My head feels like an alien life form invaded it. The pressure in my sinuses builds to a painful crescendo, and memories of John Carpenter’s The Thing panic me. Something sinister is crawling in my throat. I look in the mirror to see just how far things have gotten. I recoil in horror. It’s my eyes. The Thing has taken over my eyes. They’re so red I could co-star in the next Harold and Kumar movie.
Yep, it’s allergy season again. I could take an OTC allergy cure if I had the time to be drowsy and unproductive, but—hello!—I’m busy here. I’m trying to be a quasi grown up for Pete’s sake.
This sounds like a job for the neti pot…or nose douche, depending on your sense of humor.
What the hell? That’s what I thought the first time I saw one of these babies. The neti pot is a little, well, pot that looks sort of like a gravy boat. You use it to wash out your sinuses.
The Neti Pot has been used for sinus irrigation for hundreds of years. Folks who meditate claim it helps with the deep breathing. It has health benefits, too, though. Sinus irrigation is said to help with headache, halitosis, cough, allergies, and to reduce the need for medication associated with sinusitis.
Sinus irrigation is also referred to as a nose douche. Now, who wouldn’t want to learn more about that? “Nose douche” wins The Catie for most humorous euphemism relating to sinus irrigation.
See it in action:
They make it look so easy, don’t they? Hear the way the narrator’s sort of giggling, though? She knows the hijinks in store for the first-timer.
The first few times I douched my nose, the salt water ran down the back of my throat. I learned to keep my head tilted to the side, but, at the same time, lean forward so the water would go where it was supposed to go. I can only imagine the way I look while I’m doing this.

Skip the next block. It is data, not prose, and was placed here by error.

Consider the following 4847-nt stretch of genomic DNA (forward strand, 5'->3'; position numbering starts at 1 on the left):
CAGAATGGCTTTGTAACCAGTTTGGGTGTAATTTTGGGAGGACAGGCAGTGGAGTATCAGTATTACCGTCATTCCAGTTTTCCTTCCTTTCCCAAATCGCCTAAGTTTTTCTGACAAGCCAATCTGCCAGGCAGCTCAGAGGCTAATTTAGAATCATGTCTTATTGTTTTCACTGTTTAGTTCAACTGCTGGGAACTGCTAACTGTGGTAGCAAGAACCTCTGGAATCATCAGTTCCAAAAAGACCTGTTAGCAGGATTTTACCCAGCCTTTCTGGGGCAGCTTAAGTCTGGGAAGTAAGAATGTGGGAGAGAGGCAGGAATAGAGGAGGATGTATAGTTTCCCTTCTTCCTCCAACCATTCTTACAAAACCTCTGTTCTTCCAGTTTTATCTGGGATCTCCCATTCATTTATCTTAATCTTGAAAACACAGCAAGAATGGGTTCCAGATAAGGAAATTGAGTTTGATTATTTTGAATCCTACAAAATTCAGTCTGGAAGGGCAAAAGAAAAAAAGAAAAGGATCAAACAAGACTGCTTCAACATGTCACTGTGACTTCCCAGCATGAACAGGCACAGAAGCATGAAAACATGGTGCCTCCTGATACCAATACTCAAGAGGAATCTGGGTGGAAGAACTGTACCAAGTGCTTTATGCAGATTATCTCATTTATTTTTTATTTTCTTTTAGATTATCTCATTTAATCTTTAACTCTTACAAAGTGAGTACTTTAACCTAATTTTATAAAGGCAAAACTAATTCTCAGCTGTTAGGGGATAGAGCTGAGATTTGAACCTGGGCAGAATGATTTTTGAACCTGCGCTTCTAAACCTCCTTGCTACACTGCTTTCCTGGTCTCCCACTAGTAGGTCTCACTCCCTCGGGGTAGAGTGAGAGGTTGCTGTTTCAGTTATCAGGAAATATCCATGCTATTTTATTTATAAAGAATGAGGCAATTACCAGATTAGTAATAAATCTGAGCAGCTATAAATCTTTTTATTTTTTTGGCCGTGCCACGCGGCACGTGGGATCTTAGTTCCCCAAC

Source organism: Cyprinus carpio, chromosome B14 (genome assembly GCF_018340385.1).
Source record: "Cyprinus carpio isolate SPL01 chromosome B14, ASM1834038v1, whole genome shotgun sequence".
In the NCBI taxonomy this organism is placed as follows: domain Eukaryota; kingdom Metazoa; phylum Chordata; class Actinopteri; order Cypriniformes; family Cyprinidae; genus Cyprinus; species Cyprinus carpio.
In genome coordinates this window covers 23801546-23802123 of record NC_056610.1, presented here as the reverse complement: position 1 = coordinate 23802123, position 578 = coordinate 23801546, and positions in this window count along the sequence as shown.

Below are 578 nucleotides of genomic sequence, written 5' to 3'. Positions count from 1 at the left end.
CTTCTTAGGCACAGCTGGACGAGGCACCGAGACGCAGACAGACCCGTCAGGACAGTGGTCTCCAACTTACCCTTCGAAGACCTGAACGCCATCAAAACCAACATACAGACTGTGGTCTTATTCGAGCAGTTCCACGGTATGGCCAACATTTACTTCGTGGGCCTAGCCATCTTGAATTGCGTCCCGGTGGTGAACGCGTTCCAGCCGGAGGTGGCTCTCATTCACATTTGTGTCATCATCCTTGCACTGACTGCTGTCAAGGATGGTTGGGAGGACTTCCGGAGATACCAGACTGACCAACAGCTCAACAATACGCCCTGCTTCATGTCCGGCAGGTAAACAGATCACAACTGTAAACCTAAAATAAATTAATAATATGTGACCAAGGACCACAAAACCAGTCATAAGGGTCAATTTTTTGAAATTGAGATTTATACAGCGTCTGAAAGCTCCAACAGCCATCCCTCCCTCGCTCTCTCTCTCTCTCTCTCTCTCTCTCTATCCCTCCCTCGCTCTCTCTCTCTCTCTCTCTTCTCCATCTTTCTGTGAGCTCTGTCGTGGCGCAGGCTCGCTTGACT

Of course, when I finished using the neti pot for the first time, I looked like I’d been in a water balloon fight and ended up on the losing end of things. I guess this is one of those things where practice makes perfect, huh?
For all the weirdness, though, it really has helped. I used to get those white patches—I called ’em ulcers—in my mouth and throat during allergy season. Since I started using the Neti Pot, I haven’t had a single one. I haven’t been to the doctor for a cold or allergies, either. Seriously. Not even once.
Note: This does not take into account my myriad other health issues, for which the neti pot didn’t do crap. I still have to go the doctor all the time for those. My sinuses, however, will be clean. Maybe it counts like having clean underwear does.
If you’re brave enough to try a Neti Pot, I got mine at Walgreen’s. It’s plain, ugly plastic, but it sure was the right price. Walgreen’s had some sort of instant rebate on them. I got the pot and about 30 envelopes of the salt solution for around $5.
Other than the Neti Pot, I eat local honey, which is supposed to help with allergies. I am not completely certain the local honey helps with my allergies. It sure does taste good, though. I use it in my tea instead of using sugar.